Two honorable mentions were listed for the contest, but their works were not read. They included "It's On Me," by Mykle Bull who submitted the play as a final project in McDonald's playwriting class. The other mentions were "Secondhand Smokefree" and "The Plagiarism" by James Dolph. McDonald said Charnay, Witt, Dickson and Bull attended her playwriting class last fall and Vandiver has submitted a project from McDonald's Fundamentals of Creative Writing II class to a new Oklahoma magazine for publication. The plays were performed on July 21 and lasted for two and a half hours, including an intermission. They were in no particular order. This year brought in 36 submissions from around the Oklahoma City metro area. Vicky Zipf, box office manager of Carpenter Square, said it's the most they've received so far. She also stated the festival turned out to be a success as everyone who attended really enjoyed witnessing the plays produced. This year was the fourth annual contest for Carpenter Square. The Oklahoma City theatre specializes in contemporary shows and attempts to bring new writers to the forefront by offering them opportunities for public recognition. Best in Ten will continue next summer.

Steve Reckinger can be reached at

The Oklahoman honors Jazz Lab

Photo Services

UCO Jazz Lab was honored by The Oklahoman and Gazette as best venue for live music. by Andrew Knittle Editor

The Oklahoman and the Oklahoma Gazette, two of the city's most read publications, have both honored the UCO Jazz Lab in their annual reader's choice awards. Lee Rucker, director of the Jazz Lab, was pleased by the announcements. "We are thrilled that people appreciate what a special place this is and support us the way that they do," Rucker said. In the Oklahoman, the Jazz Lab was voted "Best Place for Jazz/Blues." The Gazette gave the Jazz Lab the title of "Best Place for Live Music."

The Jazz Lab, which has been open for the past five years, features live music every Thursday through Sunday and is the home of the university's Jazz Studies program. The Lab also has a recording studio on the premises. For more information, call the Jazz Lab at 3597989 or visit their Web site at www. uc oj azz I ab. com .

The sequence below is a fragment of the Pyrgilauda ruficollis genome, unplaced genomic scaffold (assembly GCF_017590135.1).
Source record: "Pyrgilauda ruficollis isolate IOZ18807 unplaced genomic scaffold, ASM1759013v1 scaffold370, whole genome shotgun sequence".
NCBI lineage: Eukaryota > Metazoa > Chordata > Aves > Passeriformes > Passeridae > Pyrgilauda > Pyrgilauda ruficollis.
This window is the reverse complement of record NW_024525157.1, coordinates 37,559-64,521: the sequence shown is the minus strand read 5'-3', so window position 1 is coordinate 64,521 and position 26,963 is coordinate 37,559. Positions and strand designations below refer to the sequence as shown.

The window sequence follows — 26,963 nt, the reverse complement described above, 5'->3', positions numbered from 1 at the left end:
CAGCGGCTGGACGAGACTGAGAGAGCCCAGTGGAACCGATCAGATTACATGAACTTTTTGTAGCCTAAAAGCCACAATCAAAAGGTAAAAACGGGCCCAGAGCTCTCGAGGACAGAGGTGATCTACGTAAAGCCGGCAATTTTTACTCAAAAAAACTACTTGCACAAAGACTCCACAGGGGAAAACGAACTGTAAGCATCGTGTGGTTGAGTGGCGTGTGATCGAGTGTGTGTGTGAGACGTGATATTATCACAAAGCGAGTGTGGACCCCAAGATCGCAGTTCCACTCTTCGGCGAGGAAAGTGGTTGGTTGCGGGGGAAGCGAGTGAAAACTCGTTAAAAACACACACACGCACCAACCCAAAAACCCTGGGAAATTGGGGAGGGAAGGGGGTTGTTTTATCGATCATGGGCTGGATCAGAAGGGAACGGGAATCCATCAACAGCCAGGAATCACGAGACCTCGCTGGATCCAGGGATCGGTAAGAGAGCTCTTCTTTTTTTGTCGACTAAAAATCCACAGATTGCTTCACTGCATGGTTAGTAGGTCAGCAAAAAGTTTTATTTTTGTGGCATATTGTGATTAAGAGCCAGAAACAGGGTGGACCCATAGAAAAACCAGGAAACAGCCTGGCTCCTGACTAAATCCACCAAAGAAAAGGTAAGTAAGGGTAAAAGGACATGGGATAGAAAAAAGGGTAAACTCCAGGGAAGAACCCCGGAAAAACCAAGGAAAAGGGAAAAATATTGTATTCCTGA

Andrew Knittle can be reached at .

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Bush visits New Orleans on Katrina's anniversary by AP Writer On the second anniversary of Hurricane Katrina, anger over the stalled rebuilding was palpable Wednesday throughout the city where the mourning for the dead and feeling of loss doesn't seem to subside. Hurricane Katrina made landfall south of New Orleans at 6:10 a.m. Aug. 29, 2005, as a strong Category 3 hurricane that flooded 80 percent of the city and killed more than 1,600 people in Louisiana and Mississippi. It was the worst natural disaster in the history of the United States. New Orleans churches staged memorial services, including one at the historic St. Louis Cathedral on Jackson Square, and ring bells in honor of the victims. People throughout the city will hold their own private ceremonies to remember where they were when Katrina hit, and what they lost. "We ring the bells today for the 17, 1,800 people who have gone on to a better place," Mayor Ray Nagin said after large bell tolled a dozen times and a crowd wordlessly sounded handheld bells for more than a minute. "We ring the bells for a city that is in recovery, that is struggling, that is performing miracles on a daily basis." President Bush visited a recovering school in the Lower 9th Ward a predominantly black, low income area that was all but obliterated when Katrina flooded 80 percent of the city. "Better days are ahead," he said, seeking to assure residents that his administration had not forgotten the region and would make good on the promises of aid he made in the days after the storm. "We're still pay-